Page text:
Episode Information

Fair Coverage on NPR
Where We Live - with John Dankosky
Share this Content

In this episode:

Do you think NPR's election coverage was balanced?


Episode Audio

52:00 minutes (24.96 MB)
Download this Episode

NPR News gets its' share of listener complaints - coming from both the left and the right.  So how does the network achieve the right balance? 

Alicia Shepard is an award-winning media critic, university lecturer on media ethics and a former reporter.  She's now NPR's Ombudsman - dealing with questions about the network's objectivity and fairness - but also with basic journalistic questions.   

How do you "balance" a news report?  Is it enough to just hear from "both" sides?  What if there are more than two?

And, can you really count up the minutes you hear from candidates to paint an accurate picture of fairness? 

Join the conversation!  Add your questions, suggestions and comments below. 


Block Photo by NCinDC, Flickr Creative Commons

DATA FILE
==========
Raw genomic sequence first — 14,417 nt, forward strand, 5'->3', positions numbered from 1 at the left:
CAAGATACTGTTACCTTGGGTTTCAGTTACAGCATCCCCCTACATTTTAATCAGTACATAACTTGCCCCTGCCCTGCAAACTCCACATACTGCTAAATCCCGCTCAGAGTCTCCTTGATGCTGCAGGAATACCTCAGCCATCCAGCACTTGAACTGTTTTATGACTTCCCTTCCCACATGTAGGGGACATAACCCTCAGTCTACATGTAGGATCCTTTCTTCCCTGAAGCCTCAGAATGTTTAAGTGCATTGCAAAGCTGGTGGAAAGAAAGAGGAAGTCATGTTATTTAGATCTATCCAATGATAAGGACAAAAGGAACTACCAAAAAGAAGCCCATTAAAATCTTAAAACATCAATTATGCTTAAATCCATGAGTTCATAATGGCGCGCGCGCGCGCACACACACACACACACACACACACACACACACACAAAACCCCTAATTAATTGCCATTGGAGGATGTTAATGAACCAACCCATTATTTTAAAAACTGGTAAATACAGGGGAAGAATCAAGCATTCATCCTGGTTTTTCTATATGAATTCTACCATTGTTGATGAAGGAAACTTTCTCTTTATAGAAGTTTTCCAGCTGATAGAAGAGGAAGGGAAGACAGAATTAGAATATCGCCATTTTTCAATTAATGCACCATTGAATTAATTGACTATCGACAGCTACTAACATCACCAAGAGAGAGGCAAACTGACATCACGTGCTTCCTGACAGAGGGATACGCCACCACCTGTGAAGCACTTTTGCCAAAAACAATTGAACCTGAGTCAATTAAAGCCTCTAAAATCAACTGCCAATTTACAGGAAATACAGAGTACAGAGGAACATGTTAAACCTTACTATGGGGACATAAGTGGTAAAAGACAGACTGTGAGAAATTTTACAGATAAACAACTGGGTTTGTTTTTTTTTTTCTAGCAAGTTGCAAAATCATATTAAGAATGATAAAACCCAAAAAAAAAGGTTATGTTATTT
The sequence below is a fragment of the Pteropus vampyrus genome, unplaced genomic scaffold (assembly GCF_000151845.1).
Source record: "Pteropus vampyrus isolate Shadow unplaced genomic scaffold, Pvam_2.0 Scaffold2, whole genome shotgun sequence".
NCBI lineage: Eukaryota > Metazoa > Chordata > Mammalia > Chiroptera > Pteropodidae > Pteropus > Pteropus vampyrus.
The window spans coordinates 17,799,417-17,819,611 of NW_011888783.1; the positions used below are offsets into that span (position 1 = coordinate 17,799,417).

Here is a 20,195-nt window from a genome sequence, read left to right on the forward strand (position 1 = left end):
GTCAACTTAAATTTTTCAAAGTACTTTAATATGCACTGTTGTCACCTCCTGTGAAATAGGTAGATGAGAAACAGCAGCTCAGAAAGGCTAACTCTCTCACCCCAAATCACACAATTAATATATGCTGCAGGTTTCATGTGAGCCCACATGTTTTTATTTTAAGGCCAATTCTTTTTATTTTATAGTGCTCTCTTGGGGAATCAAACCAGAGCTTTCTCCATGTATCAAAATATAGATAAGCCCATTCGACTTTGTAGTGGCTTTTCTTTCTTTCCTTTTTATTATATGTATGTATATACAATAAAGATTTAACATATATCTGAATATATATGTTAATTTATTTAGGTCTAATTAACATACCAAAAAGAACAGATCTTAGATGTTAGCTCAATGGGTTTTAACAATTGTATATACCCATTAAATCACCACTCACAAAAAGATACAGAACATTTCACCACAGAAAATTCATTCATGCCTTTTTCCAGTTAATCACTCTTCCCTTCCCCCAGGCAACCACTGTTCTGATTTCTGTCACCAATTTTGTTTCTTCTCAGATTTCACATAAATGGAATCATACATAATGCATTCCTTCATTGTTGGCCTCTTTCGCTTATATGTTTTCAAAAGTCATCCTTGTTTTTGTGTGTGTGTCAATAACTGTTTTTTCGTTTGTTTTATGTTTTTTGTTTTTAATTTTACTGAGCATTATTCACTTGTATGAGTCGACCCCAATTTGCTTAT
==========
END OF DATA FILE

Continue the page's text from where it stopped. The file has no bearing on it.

Related Content:
Links for this Episode:

Listener Email from Maryellen Brindel

 listen to NPR throughout the day and my news sources are All Things Considered, PBS and BBC America.
I do want to be informed about the conservative viewpoint but am not aware of any outlet that I would consider similar to NPR or PBS. What disturbs me are the radical conservative views that are on radio talk shows as Rush Limbaugh and Michael Savage. Last night I saw Bill O'Reilly stating that it was the "black vote" that was the determining factor in supporting the proposition to ban gay marriage in California.  Then I heard on Jon Stewart's show that it was the "older" voters that were the deciding factor.
What can I listen to or watch on TV that will give me an intelligent, conservative viewpoint? Can you also discuss what I heard of very recently as the high conservatives versus the low conservatives, the former being embarrassed by Sarah Palin and the latter loving her. 
I am really enjoying today's program. Please repeat the web site for the ombudsman.